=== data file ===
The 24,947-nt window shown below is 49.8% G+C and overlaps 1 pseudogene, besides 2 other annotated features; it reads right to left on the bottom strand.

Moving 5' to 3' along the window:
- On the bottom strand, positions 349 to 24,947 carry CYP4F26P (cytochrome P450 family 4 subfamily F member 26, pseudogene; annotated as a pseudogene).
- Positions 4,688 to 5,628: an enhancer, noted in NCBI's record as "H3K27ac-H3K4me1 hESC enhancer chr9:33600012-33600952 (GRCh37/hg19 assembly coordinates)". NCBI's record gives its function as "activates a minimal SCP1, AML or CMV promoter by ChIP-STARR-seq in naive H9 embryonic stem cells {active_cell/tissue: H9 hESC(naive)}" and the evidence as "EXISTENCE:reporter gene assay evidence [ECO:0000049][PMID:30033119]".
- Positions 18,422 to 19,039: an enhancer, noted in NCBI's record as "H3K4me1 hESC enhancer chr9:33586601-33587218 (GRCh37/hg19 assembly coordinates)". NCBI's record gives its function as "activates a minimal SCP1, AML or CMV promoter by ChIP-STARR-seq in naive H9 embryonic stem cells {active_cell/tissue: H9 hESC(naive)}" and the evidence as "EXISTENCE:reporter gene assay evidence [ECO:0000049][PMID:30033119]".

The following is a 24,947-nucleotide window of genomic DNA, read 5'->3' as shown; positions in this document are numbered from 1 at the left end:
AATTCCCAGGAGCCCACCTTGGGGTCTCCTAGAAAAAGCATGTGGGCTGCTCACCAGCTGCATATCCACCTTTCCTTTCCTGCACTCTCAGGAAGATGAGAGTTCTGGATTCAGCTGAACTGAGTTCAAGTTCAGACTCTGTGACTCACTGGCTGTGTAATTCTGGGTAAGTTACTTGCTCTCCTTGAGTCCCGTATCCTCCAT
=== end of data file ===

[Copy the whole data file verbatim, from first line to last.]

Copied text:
The 24,947-nt window shown below is 49.8% G+C and overlaps 1 pseudogene, besides 2 other annotated features; it reads right to left on the bottom strand.

Moving 5' to 3' along the window:
- On the bottom strand, positions 349 to 24,947 carry CYP4F26P (cytochrome P450 family 4 subfamily F member 26, pseudogene; annotated as a pseudogene).
- Positions 4,688 to 5,628: an enhancer, noted in NCBI's record as "H3K27ac-H3K4me1 hESC enhancer chr9:33600012-33600952 (GRCh37/hg19 assembly coordinates)". NCBI's record gives its function as "activates a minimal SCP1, AML or CMV promoter by ChIP-STARR-seq in naive H9 embryonic stem cells {active_cell/tissue: H9 hESC(naive)}" and the evidence as "EXISTENCE:reporter gene assay evidence [ECO:0000049][PMID:30033119]".
- Positions 18,422 to 19,039: an enhancer, noted in NCBI's record as "H3K4me1 hESC enhancer chr9:33586601-33587218 (GRCh37/hg19 assembly coordinates)". NCBI's record gives its function as "activates a minimal SCP1, AML or CMV promoter by ChIP-STARR-seq in naive H9 embryonic stem cells {active_cell/tissue: H9 hESC(naive)}" and the evidence as "EXISTENCE:reporter gene assay evidence [ECO:0000049][PMID:30033119]".

The following is a 24,947-nucleotide window of genomic DNA, read 5'->3' as shown; positions in this document are numbered from 1 at the left end:
AATTCCCAGGAGCCCACCTTGGGGTCTCCTAGAAAAAGCATGTGGGCTGCTCACCAGCTGCATATCCACCTTTCCTTTCCTGCACTCTCAGGAAGATGAGAGTTCTGGATTCAGCTGAACTGAGTTCAAGTTCAGACTCTGTGACTCACTGGCTGTGTAATTCTGGGTAAGTTACTTGCTCTCCTTGAGTCCCGTATCCTCCAT